In the former refectory of the Dominican convent in San Miniato, five fresco scenes made by the painter Dilvo Lotti (San Miniato, 1914 – 2009) in 1934 were brought to light.
The frescoes by Dilvo Lotti in the hall of Italian Youth of Littorio of San Miniato (1934) today the Museum of Memory
When Dilvo told me about this commission he had received in 1934, I was amazed. Having known him for a long time and knowing his work, I was surprised that he had never mentioned them in the exhibition catalogs and there was no mention of them in any of his biographical notes published from the 1930s to today. Dilvo Lotti had not forgotten or denied that experience, we can say that he had “archived” it.
To frame the period and the context in which these figures were requested, we can quickly say that at the beginning of the 1930s the totalitarian policy of fascism aimed to involve and use the Arts for its own propaganda purposes. The first to be involved was Architecture, seen as an emblem of the organization and efficiency of the State. Later other disciplines will also be involved such as sculpture, painting, mosaic and the so-called “minor arts”. In 1933 the text of the young painter Corrado Cagli (Ancona, 23 February 1910 – Rome, 28 March 1976) with the emblematic title “Walls of the artists” appears on the pages of the magazine “Quadrante”. This article will open a debate, actually already existing among the experts, which in a short time will become a real tug-of-war between the painters and architects of Rationalism. Rationalism, a new style that pursued an “architectural linearity”, wanted the buildings and interior spaces to be “clean”, “free” from excessive and unnecessary decorations. Environments where the protagonists had to be the rigor design and the used materials. So if architects had been recognized as having their own role, the painters were trying to achieve it by placing themselves as architects of the recovery of the great Renaissance tradition of the fresco technique. Just as the painters of the Middle Ages and the Renaissance were entrusted with the walls of in the Public Palaces, headquarters of local governments, so the painters of today claimed the walls of the new architectures of power.
It was therefore in the general climate of adherence to the new directives of the political party towards the arts that in 1934 in San Miniato some walls were entrusted to the artists to commission the frescoes for the Littorio Italian Youth Room which had its headquarters not in a modern rationalist architecture but in an ancient refectory of the Dominican friars. Perhaps it was precisely as a result of what was happening with regard to the involvement of the arts that in October 1933 the “First Exhibition of the Samminiatesi Painters” was organized in the Palazzo del Fasso in San Miniato, in via 4 Novembre. The exhibition was not only an encouragement to local arts, but also a first “census” on the spot on the forces available in the artistic sector. Among the names of a certain notoriety present in the exhibition were the Canon Francesco Maria Galli-Angelini and Ippolita Briccola, while among the young people who had undertaken regular artistic studies, the names of Giuseppe Fontanelli (Bissietta) and Dilvo Lotti stand out.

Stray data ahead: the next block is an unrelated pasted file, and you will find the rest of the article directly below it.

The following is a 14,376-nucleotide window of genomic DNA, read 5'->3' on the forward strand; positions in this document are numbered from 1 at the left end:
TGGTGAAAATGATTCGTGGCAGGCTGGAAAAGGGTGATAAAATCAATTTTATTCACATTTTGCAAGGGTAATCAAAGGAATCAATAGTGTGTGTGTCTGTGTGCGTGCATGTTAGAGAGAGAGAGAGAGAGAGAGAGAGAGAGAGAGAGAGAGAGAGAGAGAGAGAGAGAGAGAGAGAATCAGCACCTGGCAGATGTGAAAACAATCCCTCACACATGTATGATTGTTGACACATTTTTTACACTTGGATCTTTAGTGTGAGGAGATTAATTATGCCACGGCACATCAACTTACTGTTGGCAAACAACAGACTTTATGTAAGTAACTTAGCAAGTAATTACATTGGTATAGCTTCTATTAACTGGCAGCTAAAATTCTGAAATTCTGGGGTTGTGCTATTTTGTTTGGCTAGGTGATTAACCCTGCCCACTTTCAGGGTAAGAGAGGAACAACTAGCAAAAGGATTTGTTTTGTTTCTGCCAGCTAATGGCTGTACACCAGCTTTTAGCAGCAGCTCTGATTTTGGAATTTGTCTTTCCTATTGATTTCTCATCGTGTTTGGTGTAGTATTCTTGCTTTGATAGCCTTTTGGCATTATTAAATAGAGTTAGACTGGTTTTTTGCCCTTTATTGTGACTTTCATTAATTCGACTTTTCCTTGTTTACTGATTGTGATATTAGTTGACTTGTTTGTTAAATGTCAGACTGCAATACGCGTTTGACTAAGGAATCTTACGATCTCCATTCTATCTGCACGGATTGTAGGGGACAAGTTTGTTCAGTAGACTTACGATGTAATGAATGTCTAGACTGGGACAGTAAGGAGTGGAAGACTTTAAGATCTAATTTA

The young Dilvo Lotti was the choosen one: at the time he was just twenty years old and he was signed up to the last year at the Porta Romana Art Institute in Florence.
The various awards on his works at that time, probably influenced the choice on him, such as the second place obtained by Lotti in 1932 in a regional competition in Siena with the assignment of the Silver Medal of His Highness the Prince of Piedmont, and his paintings purchased from the Monte dei Paschi bank. Furthermore, in those years, Dilvo is increasingly distinguishing himself for his very personal way of painting.
Twenty-year-old Dilvo Lotti is asked by the Opera “Balilla” to create five scenes with the good fresh technique with the theme of boys who wear various uniforms according to their age: Sons of the wolf, Balilla, Young Italians, gymnastic essays, the Duce on horseback. Dilvo, for his testimony, painted the frescoes in the summer of 1934, during the summer holidays. The five figurations created and re-emerged today remain the only testimony in San Miniato of the period of “walls of the artists”.